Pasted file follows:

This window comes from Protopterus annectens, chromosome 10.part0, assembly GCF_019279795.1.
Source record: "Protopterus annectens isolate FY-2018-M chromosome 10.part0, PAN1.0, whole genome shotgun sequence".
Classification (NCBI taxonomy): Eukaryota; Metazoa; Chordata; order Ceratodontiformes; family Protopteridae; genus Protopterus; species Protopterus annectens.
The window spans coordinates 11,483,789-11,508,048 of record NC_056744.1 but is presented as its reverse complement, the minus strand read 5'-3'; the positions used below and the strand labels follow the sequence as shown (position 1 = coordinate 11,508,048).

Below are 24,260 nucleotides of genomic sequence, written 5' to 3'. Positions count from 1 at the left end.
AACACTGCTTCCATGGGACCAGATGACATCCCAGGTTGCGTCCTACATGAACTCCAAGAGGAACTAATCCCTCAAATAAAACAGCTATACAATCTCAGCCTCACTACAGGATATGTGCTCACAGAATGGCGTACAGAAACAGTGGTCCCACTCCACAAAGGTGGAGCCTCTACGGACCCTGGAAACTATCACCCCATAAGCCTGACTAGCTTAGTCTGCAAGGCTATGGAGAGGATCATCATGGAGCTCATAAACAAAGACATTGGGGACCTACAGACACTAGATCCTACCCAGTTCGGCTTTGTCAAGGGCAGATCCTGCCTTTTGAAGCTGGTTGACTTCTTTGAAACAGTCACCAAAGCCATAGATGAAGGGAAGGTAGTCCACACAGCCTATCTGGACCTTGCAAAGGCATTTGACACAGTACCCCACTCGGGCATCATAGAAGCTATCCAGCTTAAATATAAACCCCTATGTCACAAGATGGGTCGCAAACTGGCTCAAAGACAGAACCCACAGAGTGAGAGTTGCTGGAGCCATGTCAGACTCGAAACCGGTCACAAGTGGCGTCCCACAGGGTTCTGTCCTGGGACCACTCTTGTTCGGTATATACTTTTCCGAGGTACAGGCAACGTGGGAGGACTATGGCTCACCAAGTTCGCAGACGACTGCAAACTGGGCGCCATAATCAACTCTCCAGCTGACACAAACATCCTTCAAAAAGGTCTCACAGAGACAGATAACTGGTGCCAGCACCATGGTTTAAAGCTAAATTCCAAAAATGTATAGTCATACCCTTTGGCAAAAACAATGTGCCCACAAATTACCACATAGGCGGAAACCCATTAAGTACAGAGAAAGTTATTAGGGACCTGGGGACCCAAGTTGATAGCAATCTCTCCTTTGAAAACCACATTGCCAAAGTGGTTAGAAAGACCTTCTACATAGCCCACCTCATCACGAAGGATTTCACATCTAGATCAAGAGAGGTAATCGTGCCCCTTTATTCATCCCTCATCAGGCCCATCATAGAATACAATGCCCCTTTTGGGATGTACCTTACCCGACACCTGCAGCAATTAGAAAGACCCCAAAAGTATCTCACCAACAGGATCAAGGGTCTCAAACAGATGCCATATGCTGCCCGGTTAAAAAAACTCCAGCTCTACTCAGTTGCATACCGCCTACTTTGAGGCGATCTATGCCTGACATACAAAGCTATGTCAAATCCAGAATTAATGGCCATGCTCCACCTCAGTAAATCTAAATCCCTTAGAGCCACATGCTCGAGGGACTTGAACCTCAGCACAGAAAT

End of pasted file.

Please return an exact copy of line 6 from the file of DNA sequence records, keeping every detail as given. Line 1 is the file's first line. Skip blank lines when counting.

AACACTGCTTCCATGGGACCAGATGACATCCCAGGTTGCGTCCTACATGAACTCCAAGAGGAACTAATCCCTCAAATAAAACAGCTATACAATCTCAGCCTCACTACAGGATATGTGCTCACAGAATGGCGTACAGAAACAGTGGTCCCACTCCACAAAGGTGGAGCCTCTACGGACCCTGGAAACTATCACCCCATAAGCCTGACTAGCTTAGTCTGCAAGGCTATGGAGAGGATCATCATGGAGCTCATAAACAAAGACATTGGGGACCTACAGACACTAGATCCTACCCAGTTCGGCTTTGTCAAGGGCAGATCCTGCCTTTTGAAGCTGGTTGACTTCTTTGAAACAGTCACCAAAGCCATAGATGAAGGGAAGGTAGTCCACACAGCCTATCTGGACCTTGCAAAGGCATTTGACACAGTACCCCACTCGGGCATCATAGAAGCTATCCAGCTTAAATATAAACCCCTATGTCACAAGATGGGTCGCAAACTGGCTCAAAGACAGAACCCACAGAGTGAGAGTTGCTGGAGCCATGTCAGACTCGAAACCGGTCACAAGTGGCGTCCCACAGGGTTCTGTCCTGGGACCACTCTTGTTCGGTATATACTTTTCCGAGGTACAGGCAACGTGGGAGGACTATGGCTCACCAAGTTCGCAGACGACTGCAAACTGGGCGCCATAATCAACTCTCCAGCTGACACAAACATCCTTCAAAAAGGTCTCACAGAGACAGATAACTGGTGCCAGCACCATGGTTTAAAGCTAAATTCCAAAAATGTATAGTCATACCCTTTGGCAAAAACAATGTGCCCACAAATTACCACATAGGCGGAAACCCATTAAGTACAGAGAAAGTTATTAGGGACCTGGGGACCCAAGTTGATAGCAATCTCTCCTTTGAAAACCACATTGCCAAAGTGGTTAGAAAGACCTTCTACATAGCCCACCTCATCACGAAGGATTTCACATCTAGATCAAGAGAGGTAATCGTGCCCCTTTATTCATCCCTCATCAGGCCCATCATAGAATACAATGCCCCTTTTGGGATGTACCTTACCCGACACCTGCAGCAATTAGAAAGACCCCAAAAGTATCTCACCAACAGGATCAAGGGTCTCAAACAGATGCCATATGCTGCCCGGTTAAAAAAACTCCAGCTCTACTCAGTTGCATACCGCCTACTTTGAGGCGATCTATGCCTGACATACAAAGCTATGTCAAATCCAGAATTAATGGCCATGCTCCACCTCAGTAAATCTAAATCCCTTAGAGCCACATGCTCGAGGGACTTGAACCTCAGCACAGAAAT